The largest unserved trans-Pacific route by many accounts is between a well known city – New York – and one few have heard of: Fuzhou in China's Fujian province. The unexpected destination may have a low profile but is rich in history: Fujian people are known for their migratory habits and comprise large parts of the overseas Chinese diaspora, where they have created economic activity, from Chinese restaurants to bus services. Besides Chinatown, New York City even has a "Little Fuzhou". Ties remain strong, and in Mar-2013 there were an estimated 201 people travelling from Fuzhou to New York City each day, according to Amadeus Air Traffic.
All of this traffic moves via intermediate hubs, but in the near future Xiamen Airlines could consider deploying its forthcoming 787 Dreamliners on the Fuzhou-New York route. Xiamen would take some beyond traffic, but would make inroads in the point-to-point Fuzhou-New York market. That would be to the detriment of Cathay Pacific, the largest carrier between the two cities, as well as China Eastern and Air China, which are also the main operators on the market.
However, Xiamen Airlines may not find it as easy as that: Fuzhou-New York is a heavy VFR market that lacks premium yields to sustain the non-stop service. But Fuzhou-New York may be the most promising long-haul route for Xiamen Airlines' 787s. Xiamen Airlines is primarily a domestic carrier and China's most consistently profitable carrier. It is rightfully hesitant to embark on long-haul operations that are being encouraged and pushed by the government and it will not help that some members of Xiamen's recently-joined SkyTeam alliance are apparently giving the carrier a cool reception.
Xiamen Airlines' first of six 787s arrives in Jul-2014
China domestic seat capacity by carrier: 3-Mar-2014 to 9-Mar-2014
Xiamen Airlines annual passenger numbers: 2008-2013
Xiamen had ordered three 787-8s last decade but cancelled them in 2006. It re-ordered six 787-8s in 2011 although the order was not formally approved until Aug-2013.
However production slots were already held and Xiamen had been planning for the 787's arrival. Xiamen will take two 787-8s in 2014 and the remaining four in 2015, giving it six widebody/long-haul aircraft in under a year.
Xiamen Airlines 787 delivery schedule: as of May-2013
The 787s are the largest aircraft and first widebody/long-haul aircraft to join Xiamen's almost all-737 fleet. Xiamen plans to more than double its fleet by 2020, at which point it expects to have over 200 aircraft in service. Xiamen's current backlog will take it to 177 aircraft, but this excludes likely replacement of older aircraft.
Xiamen Airlines Fleet Summary: as at 5-Mar-2014
|Aircraft||In Service||In Storage||On Order*|
Xiamen Airlines projected delivery dates for aircraft on order, purchased from OEMs and leased from lessors new aircraft order pipelines as at 3-Mar-2014
Xiamen's entry on Fuzhou-New York would challenge Cathay, China Eastern and Air China
Xiamen Airlines has only vaguely stated potential markets for its 787s.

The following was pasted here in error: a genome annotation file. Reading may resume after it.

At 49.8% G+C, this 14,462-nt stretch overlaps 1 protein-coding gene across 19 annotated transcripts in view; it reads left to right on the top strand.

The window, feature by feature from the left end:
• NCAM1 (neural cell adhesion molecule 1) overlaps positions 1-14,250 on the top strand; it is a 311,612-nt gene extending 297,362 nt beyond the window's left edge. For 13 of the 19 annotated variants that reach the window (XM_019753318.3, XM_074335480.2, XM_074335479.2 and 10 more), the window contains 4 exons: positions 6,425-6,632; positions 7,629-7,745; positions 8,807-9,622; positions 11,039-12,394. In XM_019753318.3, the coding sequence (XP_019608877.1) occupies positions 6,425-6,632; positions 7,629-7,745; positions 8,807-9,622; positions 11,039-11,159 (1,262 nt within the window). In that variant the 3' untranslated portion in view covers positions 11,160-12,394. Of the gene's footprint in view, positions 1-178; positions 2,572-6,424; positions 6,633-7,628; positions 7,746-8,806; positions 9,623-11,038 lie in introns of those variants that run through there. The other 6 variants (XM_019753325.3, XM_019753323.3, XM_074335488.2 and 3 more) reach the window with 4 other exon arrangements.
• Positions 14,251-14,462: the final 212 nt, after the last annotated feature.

These include unspecified points in North America, Europe and Australia. Xiamen has said it will launch services from its home base of Xiamen in southern China as well Fuzhou, 218km northeast, and its largest base after Xiamen (which is also in Fujian province).
Xiamen Airlines top 10 hubs/bases/stations ranked on seat capacity: 3-Mar-2014 to 9-Mar-2014
Xiamen Airlines is understood to be considering a Fuzhou-New York route. This is unsurprising as Fuzhou-New York is considered the largest un-served trans-Pacific market with 201 daily passengers, according to Amadeus Air Traffic. This makes the market twice the size of Beijing-Washington, which Air China will launch in Jun-2014 (complementing United's existing service), and nearly four times the size of Guangzhou-New York, which China Southern will launch in Aug-2014. (Guangzhou may be understated due to the number of passengers arriving via land or ferry from Hong Kong or Shenzhen.)
Cathay Pacific, China Eastern and Air China account for about 97% of the market, based on a sample from Mar-2013 to May-2013. Each carrier provides an array of one-stop service via their respective hub: Hong Kong, Shanghai and Beijing. Despite the backtracking involved in transiting via Hong Kong, Cathay is the largest operator with a 38% share of the market. Most traffic goes on a non-stop flight to New York but Cathay does see a handful of passengers every day go on its Hong Kong-Vancouver-New York service, which takes twice as long as China Eastern's Shanghai routing.
Cathay's connection via Hong Kong on the non-stop is about 2h 20m longer than via Shanghai with China Eastern, the second-largest operator with a 35% share of the market.
It is understood Cathay in recent times has been losing market share to China Eastern. China Eastern will likely make further inroads when it increases New York capacity in northern summer 2014, going from a daily A340-600 to double daily A330-200. Cathay has had an advantage with its multiple daily Fuzhou (operated by wholly-owned subsidiary Dragonair) and New York flights creating a number of possible itineraries, as well as the fact it often has the lowest fares. Cathay partner Air China has a 24% share of the market.
Incremental traffic is carried by Delta on two-stop itineraries (it does not serve Fuzhou and does not have any non-stop China-New York services) as well as United on one-stop itineraries via Beijing, with Xiamen Airlines but also Air China carrying passengers between Fuzhou and Beijing.
Taiwanese carriers carry almost no traffic due to regulatory restrictions that prohibit outbound China sixth freedom traffic, a contentious matter for Taiwanese airlines and their government. Taipei is a short flight from Fuzhou but slightly longer than transiting via Shanghai, and EVA Air has the only non-stop to New York, which is not yet daily.
Fuzhou airport top 10 carriers ranked on international capacity: 3-Mar-2014 to 9-Mar-2014
Xiamen Airlines would need to rely on connecting traffic when O&D Fuzhou-New York traffic is slow. Xiamen is the largest carrier by far at Fuzhou airport with 53% of all seats and 56% of system capacity, according to OAG for Mar-2014. Xiamen serves 24 Chinese destinations and eight (including to Macau and Taiwan) international destinations, some of which are not served daily.